Was it to be the 100km or full 160km race distance. Training had gone well, the injury picked up in Norway did not seem to be giving me any issues and the knowledge I’d only be there once left me with no option. The 160km race is ranked in the Top 5 of the world’s toughest endurance races and certainly the worlds hardest cross country ski marathon. The race organisers had already informed us it would be the toughest course set in the 17 years of the event history but I had to see if I could do it. Normally the race is set in the foothills, along the edges of the lakes and over the frozen fjords. However, due to unseasonably warm weather throughout March the frozen surfaces were started to give way and the snow in the valleys could not be guaranteed for the duration of the race. The decision had therefore been taken to set the race up in the mountains. The camp had been relocated from the valley floor to where we’d seen it on our approach high up above sea level.
Day 1 started in the centre of the city.
This was really to give all the locals the chance to see the racers off, and they hoped crash as we were sent around a city loop up and down and around corners, not easy on cross country skis. Thankfully I remained upright, at least at this point. Several crashes were to follow.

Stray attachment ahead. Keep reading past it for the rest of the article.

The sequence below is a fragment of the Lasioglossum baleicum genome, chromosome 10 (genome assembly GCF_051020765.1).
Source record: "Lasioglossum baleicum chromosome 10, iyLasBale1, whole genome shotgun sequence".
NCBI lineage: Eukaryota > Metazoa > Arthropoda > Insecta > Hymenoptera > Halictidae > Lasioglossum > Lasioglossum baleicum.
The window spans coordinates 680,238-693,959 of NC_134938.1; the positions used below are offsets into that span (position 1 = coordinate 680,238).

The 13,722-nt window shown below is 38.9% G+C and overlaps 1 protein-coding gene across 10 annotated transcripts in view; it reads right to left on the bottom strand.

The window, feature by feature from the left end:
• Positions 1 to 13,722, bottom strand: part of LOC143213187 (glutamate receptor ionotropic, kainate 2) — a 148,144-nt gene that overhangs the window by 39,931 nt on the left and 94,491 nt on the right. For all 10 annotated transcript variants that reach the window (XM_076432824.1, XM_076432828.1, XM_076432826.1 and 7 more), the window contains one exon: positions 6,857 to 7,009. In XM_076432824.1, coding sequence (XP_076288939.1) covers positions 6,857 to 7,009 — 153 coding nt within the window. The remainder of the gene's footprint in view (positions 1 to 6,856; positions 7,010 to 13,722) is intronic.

58.8km of endurance racing, over 1.4km of vertical ascent and this was just day 1.
We’d encountered slopes so steep we couldn’t even herring bone up them on skis. Of the nearly 60km skied that day we’d climbed, skis off and over our shoulders, for at least 6km. I’d taken on more than 5 litres of fluid and “skied” for over 7.5 hours but I felt strong. One third of the way there and nothing was hurting.
Finally we made camp.
Bags unpacked and sleeping bag rolled out in my tent, food, as much as you can get in you and then wax the skis. More food and warm soup before getting my head down about 10pm.
Day 2 began at 6.30am.
Struggling from my tent to once again try and get more fuel inside me before the racing began, check the kit for the day ahead and apply the last layer of waxes. This was to be the shortest day , just 44.5km, but the hardest climbs lay ahead. From camp the first stage took us 10km back down to sea level before climbing to the highest point in the races history at nearly 800m. The reward was the most incredible view I’ve ever seen; more than 75km in every direction, over the Greenlandic mountains and as far as the Icecap itself. 6 hours 40 minutes after setting off I was back in camp for the second time. By way of celebration for getting through day 2 we were treated to local crab, whale and seal meat, dried local fish and other delicacies I couldn’t identify. Provided by the race organisers they were a welcome addition to the standard expedition rations I’d taken with me. Don’t get the wrong impression, this wasn’t gourmet dining, more grabbed on the hoof between drying kit and re-waxing the skis for day 3.